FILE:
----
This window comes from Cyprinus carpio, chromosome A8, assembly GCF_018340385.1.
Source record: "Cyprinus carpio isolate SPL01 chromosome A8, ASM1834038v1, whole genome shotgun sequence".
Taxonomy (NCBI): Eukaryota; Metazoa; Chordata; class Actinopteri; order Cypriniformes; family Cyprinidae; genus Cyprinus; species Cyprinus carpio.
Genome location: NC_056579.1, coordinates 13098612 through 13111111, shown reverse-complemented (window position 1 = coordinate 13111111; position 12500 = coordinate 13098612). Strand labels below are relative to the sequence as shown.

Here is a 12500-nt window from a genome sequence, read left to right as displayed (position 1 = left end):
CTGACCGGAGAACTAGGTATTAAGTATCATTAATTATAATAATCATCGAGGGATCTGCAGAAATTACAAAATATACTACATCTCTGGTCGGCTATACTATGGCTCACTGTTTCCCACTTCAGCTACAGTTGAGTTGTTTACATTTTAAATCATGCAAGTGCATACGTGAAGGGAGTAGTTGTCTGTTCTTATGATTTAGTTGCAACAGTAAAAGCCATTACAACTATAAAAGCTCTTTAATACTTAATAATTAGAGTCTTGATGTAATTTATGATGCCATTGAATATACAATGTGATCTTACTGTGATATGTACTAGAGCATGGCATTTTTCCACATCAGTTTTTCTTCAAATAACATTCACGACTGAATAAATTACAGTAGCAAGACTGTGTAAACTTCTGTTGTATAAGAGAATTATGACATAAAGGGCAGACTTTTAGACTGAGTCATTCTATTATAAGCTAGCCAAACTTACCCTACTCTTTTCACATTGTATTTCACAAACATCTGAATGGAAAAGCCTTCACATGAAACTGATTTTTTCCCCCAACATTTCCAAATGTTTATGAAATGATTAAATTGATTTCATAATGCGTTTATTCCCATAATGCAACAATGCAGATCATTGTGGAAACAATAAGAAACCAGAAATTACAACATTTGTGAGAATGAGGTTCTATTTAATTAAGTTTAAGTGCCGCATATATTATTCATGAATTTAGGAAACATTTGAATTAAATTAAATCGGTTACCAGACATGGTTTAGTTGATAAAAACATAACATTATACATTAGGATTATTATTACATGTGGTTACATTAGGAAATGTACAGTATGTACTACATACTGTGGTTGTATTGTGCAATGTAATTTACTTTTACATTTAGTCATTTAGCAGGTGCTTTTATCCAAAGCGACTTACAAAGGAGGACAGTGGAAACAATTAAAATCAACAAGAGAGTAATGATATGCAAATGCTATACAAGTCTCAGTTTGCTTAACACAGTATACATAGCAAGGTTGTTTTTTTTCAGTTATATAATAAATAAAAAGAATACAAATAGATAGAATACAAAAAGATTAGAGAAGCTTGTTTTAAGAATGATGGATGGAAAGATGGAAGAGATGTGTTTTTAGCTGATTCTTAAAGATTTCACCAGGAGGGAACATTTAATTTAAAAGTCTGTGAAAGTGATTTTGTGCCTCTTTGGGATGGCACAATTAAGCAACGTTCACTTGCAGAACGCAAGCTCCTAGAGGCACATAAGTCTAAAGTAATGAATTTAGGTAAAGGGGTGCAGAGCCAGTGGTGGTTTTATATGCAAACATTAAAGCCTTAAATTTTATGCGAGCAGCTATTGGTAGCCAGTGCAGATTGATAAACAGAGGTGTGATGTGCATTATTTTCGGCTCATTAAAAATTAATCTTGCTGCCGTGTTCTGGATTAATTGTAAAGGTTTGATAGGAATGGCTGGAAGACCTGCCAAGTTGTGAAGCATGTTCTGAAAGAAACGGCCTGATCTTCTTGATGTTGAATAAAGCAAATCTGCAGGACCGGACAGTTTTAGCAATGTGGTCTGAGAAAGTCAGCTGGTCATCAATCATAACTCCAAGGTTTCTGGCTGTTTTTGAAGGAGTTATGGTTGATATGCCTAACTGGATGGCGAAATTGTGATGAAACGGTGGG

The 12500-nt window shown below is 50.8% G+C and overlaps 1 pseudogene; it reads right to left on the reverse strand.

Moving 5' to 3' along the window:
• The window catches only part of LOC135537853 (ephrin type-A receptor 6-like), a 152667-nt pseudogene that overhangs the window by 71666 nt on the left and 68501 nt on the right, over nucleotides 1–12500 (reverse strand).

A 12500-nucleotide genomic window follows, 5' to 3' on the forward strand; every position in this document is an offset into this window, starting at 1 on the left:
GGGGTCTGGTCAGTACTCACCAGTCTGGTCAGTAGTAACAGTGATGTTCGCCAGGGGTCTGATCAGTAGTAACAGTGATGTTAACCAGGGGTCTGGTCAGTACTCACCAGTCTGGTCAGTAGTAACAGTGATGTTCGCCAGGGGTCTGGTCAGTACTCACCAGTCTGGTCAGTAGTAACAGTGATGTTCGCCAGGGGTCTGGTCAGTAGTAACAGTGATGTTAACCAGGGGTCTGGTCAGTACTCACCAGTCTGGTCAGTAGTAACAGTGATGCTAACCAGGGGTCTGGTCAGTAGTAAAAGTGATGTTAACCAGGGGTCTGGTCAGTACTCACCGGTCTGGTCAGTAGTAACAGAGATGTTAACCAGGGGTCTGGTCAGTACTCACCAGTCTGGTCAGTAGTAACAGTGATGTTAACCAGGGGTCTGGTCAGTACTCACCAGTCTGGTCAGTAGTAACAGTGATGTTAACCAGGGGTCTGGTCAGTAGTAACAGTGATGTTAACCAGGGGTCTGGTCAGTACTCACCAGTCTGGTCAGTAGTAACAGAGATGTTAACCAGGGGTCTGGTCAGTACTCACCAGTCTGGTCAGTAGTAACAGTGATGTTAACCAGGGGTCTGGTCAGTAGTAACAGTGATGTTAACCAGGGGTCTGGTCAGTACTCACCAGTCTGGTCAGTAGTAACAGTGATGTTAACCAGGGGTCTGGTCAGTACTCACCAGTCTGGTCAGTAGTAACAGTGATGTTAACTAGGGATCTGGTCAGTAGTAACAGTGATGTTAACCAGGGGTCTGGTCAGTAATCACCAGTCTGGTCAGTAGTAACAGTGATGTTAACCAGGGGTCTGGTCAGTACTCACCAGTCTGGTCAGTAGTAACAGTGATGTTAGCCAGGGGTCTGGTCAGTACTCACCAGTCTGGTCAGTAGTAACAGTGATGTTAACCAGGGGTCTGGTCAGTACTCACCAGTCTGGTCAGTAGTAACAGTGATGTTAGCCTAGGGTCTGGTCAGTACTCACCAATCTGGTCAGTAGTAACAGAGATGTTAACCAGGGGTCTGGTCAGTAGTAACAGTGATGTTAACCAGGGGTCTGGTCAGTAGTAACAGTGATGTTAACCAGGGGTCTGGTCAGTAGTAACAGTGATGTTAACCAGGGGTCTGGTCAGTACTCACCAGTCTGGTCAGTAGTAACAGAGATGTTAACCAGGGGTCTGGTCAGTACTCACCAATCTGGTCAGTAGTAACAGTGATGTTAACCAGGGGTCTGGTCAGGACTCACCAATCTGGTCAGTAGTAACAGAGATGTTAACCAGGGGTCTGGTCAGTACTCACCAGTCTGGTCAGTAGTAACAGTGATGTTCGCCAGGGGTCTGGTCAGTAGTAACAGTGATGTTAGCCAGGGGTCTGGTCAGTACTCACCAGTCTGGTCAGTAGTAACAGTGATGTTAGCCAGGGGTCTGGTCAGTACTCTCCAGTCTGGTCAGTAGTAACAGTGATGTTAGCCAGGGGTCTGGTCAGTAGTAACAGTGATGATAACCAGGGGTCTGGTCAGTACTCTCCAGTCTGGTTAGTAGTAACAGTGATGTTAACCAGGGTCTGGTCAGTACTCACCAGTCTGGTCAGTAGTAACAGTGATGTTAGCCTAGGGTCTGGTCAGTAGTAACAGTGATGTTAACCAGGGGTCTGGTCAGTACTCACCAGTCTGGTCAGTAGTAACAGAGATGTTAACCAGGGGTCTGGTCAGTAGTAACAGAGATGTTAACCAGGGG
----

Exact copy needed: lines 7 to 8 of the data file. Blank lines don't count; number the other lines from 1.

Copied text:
The 12500-nt window shown below is 50.8% G+C and overlaps 1 pseudogene; it reads right to left on the reverse strand.

Moving 5' to 3' along the window: